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What to do about our short attention span on social media?

Carson Reider
Carson Reider / April 07, 2014

What has a longer attention span?

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Don't let their expressions fool you. The fact is, goldfish have longer attention spans than us homo sapiens.

Is this necessarily a bad thing? What can you do to quickly capture the attention of a user online?

We'll take a look at these in today's post, so, to quote Max Goof, "let's do it to it!"

Is social media causing us to lose our minds?

Not only do we have shorter attention spans, but also we "appear to be more cynical about what [we're] reading", says Carol Bodensteiner.

A recent Pew Internet study suggests that there are benefits to being in an "always on" world. Need proof of this "always on" phenomenon? Check out the quote below!

[Tweet "As a group, we spend 700 billion minutes on Facebook a month."]

With an abundance of information from an infinitillion number of sources available in a jiffy, our attention span has consequently diminished and with it, our brain's productivity. Couple these short attention spans with the distractions provided at our fingertips and researchers have seen a draining of our brain power. Our short attention span on social media has led our brains to desire instant gratification and quick fixes rather than thorough thinking or a DIY mentality. Even watching videos on social media negatively affects our concentration.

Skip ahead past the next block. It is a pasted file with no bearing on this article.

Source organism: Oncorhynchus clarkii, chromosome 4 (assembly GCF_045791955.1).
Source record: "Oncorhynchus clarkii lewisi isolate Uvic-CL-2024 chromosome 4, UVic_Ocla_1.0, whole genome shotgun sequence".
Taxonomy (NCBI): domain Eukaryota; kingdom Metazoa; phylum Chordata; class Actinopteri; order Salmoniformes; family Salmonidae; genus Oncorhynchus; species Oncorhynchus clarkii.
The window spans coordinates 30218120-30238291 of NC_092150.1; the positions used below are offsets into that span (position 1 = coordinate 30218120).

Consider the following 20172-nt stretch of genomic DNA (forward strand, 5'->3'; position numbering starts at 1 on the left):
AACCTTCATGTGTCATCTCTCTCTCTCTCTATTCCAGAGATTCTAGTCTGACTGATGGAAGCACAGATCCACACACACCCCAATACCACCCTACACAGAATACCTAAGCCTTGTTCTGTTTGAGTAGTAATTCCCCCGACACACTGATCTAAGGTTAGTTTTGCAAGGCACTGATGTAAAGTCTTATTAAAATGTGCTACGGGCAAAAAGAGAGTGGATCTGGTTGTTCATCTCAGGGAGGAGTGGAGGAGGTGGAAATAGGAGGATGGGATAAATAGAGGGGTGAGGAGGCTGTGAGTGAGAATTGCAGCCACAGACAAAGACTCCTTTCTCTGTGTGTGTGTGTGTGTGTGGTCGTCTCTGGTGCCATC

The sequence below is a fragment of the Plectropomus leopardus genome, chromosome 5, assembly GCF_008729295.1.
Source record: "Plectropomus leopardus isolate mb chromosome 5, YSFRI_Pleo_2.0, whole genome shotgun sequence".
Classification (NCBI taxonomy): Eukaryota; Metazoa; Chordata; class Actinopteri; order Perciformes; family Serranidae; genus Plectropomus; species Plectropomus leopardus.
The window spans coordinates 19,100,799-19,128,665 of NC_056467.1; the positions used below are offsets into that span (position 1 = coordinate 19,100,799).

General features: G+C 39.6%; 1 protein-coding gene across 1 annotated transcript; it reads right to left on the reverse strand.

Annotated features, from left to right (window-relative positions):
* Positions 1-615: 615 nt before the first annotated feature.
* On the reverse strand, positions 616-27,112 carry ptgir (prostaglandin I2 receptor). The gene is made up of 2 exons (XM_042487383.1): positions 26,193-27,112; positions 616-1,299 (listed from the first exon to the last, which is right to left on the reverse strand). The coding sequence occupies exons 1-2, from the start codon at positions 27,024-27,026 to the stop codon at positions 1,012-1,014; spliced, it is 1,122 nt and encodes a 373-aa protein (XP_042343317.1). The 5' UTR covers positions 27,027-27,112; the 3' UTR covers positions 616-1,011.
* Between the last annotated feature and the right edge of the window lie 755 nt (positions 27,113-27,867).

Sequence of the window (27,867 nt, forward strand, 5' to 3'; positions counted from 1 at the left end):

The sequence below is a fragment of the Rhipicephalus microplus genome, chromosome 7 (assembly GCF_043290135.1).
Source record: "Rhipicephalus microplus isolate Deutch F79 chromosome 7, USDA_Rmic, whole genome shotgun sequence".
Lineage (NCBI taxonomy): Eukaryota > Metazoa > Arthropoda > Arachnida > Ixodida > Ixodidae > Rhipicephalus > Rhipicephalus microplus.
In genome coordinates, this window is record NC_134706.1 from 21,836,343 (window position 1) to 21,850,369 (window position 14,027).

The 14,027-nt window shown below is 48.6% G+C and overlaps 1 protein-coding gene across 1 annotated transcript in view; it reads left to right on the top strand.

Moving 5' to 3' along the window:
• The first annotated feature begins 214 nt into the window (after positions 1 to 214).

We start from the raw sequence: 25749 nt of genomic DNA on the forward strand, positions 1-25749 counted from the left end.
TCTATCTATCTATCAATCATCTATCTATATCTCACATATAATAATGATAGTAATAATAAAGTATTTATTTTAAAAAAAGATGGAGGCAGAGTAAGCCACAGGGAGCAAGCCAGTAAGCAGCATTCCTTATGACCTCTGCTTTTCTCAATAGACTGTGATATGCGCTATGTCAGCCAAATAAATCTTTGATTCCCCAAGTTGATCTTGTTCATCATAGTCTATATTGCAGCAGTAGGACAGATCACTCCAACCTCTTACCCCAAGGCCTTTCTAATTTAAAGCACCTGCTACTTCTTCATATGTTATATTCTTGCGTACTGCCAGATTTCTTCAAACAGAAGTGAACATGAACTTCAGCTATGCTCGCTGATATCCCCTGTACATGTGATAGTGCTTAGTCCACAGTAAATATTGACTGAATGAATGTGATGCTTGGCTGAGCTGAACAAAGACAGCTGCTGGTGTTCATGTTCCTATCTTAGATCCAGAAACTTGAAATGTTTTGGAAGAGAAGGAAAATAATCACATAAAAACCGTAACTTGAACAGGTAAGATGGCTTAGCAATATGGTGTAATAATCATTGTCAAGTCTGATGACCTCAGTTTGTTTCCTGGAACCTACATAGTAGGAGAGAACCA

The fire & brimstone tone is over with ("I just wanted to state facts!" squeals the impish Carson).

How can marketers adjust?

short attention span social media

Cramming as much information into as little space or time is unproductive and messy. To consumers, this comes across like those sped up ramblings of terms and conditions found at the end of radio spots.

Succeeding in getting your message across to those of short attention span on social media will mean creating quick media like Vine. Don't cram your laundry list of product benefits, rewards opportunities, etc. into such a small medium. Remember, it's more about your audience, less about you.

Damn the short attention span?

Social's effects on our brains has become an increasingly important research topic. We may still be years out from definitive evidence, but you can see it for yourself if you've noticed a change in your attention span on social media and elsewhere.

How can we readjust our brains?

Is online media damning the evolution of humanity?

Let us know in the comments below.


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Tagged With: Social Media